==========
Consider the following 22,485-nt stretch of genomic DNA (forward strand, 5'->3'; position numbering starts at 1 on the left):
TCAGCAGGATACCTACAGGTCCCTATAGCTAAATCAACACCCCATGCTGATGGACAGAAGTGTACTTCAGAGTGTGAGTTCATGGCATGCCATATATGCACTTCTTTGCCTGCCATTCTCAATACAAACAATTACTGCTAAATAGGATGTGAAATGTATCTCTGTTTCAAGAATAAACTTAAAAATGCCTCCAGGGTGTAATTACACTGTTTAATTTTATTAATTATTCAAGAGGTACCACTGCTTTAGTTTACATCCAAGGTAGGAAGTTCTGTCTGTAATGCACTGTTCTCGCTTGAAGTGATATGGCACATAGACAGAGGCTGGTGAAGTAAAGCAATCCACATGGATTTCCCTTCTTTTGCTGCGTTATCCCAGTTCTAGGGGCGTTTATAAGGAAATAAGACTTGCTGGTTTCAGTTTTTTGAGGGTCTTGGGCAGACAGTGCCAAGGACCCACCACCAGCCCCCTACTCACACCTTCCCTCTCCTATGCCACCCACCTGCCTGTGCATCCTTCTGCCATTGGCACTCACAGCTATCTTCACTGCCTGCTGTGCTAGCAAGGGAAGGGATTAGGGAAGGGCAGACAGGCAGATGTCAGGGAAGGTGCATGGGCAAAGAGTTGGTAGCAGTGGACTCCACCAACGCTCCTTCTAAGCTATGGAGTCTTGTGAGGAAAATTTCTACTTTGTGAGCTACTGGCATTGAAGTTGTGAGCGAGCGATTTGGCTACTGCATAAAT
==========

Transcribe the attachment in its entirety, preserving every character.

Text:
Consider the following 22,485-nt stretch of genomic DNA (forward strand, 5'->3'; position numbering starts at 1 on the left):
TCAGCAGGATACCTACAGGTCCCTATAGCTAAATCAACACCCCATGCTGATGGACAGAAGTGTACTTCAGAGTGTGAGTTCATGGCATGCCATATATGCACTTCTTTGCCTGCCATTCTCAATACAAACAATTACTGCTAAATAGGATGTGAAATGTATCTCTGTTTCAAGAATAAACTTAAAAATGCCTCCAGGGTGTAATTACACTGTTTAATTTTATTAATTATTCAAGAGGTACCACTGCTTTAGTTTACATCCAAGGTAGGAAGTTCTGTCTGTAATGCACTGTTCTCGCTTGAAGTGATATGGCACATAGACAGAGGCTGGTGAAGTAAAGCAATCCACATGGATTTCCCTTCTTTTGCTGCGTTATCCCAGTTCTAGGGGCGTTTATAAGGAAATAAGACTTGCTGGTTTCAGTTTTTTGAGGGTCTTGGGCAGACAGTGCCAAGGACCCACCACCAGCCCCCTACTCACACCTTCCCTCTCCTATGCCACCCACCTGCCTGTGCATCCTTCTGCCATTGGCACTCACAGCTATCTTCACTGCCTGCTGTGCTAGCAAGGGAAGGGATTAGGGAAGGGCAGACAGGCAGATGTCAGGGAAGGTGCATGGGCAAAGAGTTGGTAGCAGTGGACTCCACCAACGCTCCTTCTAAGCTATGGAGTCTTGTGAGGAAAATTTCTACTTTGTGAGCTACTGGCATTGAAGTTGTGAGCGAGCGATTTGGCTACTGCATAAAT